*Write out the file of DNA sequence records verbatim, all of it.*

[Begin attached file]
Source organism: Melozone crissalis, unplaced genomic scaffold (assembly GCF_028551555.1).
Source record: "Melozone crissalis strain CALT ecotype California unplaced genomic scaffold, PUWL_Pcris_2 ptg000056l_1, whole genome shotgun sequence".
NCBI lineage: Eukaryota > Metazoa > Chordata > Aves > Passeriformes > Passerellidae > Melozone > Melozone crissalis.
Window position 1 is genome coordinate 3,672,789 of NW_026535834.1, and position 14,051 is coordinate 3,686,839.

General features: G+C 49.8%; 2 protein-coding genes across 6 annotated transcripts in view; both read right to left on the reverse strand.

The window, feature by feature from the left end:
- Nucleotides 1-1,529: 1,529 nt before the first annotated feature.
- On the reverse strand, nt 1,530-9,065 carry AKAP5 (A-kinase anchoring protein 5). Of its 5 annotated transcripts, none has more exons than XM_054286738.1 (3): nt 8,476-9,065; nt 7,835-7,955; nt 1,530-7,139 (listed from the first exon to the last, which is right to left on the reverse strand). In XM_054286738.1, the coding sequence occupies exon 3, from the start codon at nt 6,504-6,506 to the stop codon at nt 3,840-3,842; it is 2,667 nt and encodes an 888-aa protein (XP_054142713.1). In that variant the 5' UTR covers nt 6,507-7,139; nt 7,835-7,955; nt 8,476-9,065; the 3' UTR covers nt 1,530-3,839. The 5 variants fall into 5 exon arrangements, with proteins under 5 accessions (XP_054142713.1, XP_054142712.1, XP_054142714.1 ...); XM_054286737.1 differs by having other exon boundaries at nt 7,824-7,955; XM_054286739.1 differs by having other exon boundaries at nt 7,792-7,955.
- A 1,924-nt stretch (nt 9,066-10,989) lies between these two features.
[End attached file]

Source organism: Melozone crissalis, unplaced genomic scaffold (assembly GCF_028551555.1).
Source record: "Melozone crissalis strain CALT ecotype California unplaced genomic scaffold, PUWL_Pcris_2 ptg000056l_1, whole genome shotgun sequence".
NCBI lineage: Eukaryota > Metazoa > Chordata > Aves > Passeriformes > Passerellidae > Melozone > Melozone crissalis.
Window position 1 is genome coordinate 3,672,789 of NW_026535834.1, and position 14,051 is coordinate 3,686,839.

General features: G+C 49.8%; 2 protein-coding genes across 6 annotated transcripts in view; both read right to left on the reverse strand.

The window, feature by feature from the left end:
- Nucleotides 1-1,529: 1,529 nt before the first annotated feature.
- On the reverse strand, nt 1,530-9,065 carry AKAP5 (A-kinase anchoring protein 5). Of its 5 annotated transcripts, none has more exons than XM_054286738.1 (3): nt 8,476-9,065; nt 7,835-7,955; nt 1,530-7,139 (listed from the first exon to the last, which is right to left on the reverse strand). In XM_054286738.1, the coding sequence occupies exon 3, from the start codon at nt 6,504-6,506 to the stop codon at nt 3,840-3,842; it is 2,667 nt and encodes an 888-aa protein (XP_054142713.1). In that variant the 5' UTR covers nt 6,507-7,139; nt 7,835-7,955; nt 8,476-9,065; the 3' UTR covers nt 1,530-3,839. The 5 variants fall into 5 exon arrangements, with proteins under 5 accessions (XP_054142713.1, XP_054142712.1, XP_054142714.1 ...); XM_054286737.1 differs by having other exon boundaries at nt 7,824-7,955; XM_054286739.1 differs by having other exon boundaries at nt 7,792-7,955.
- A 1,924-nt stretch (nt 9,066-10,989) lies between these two features.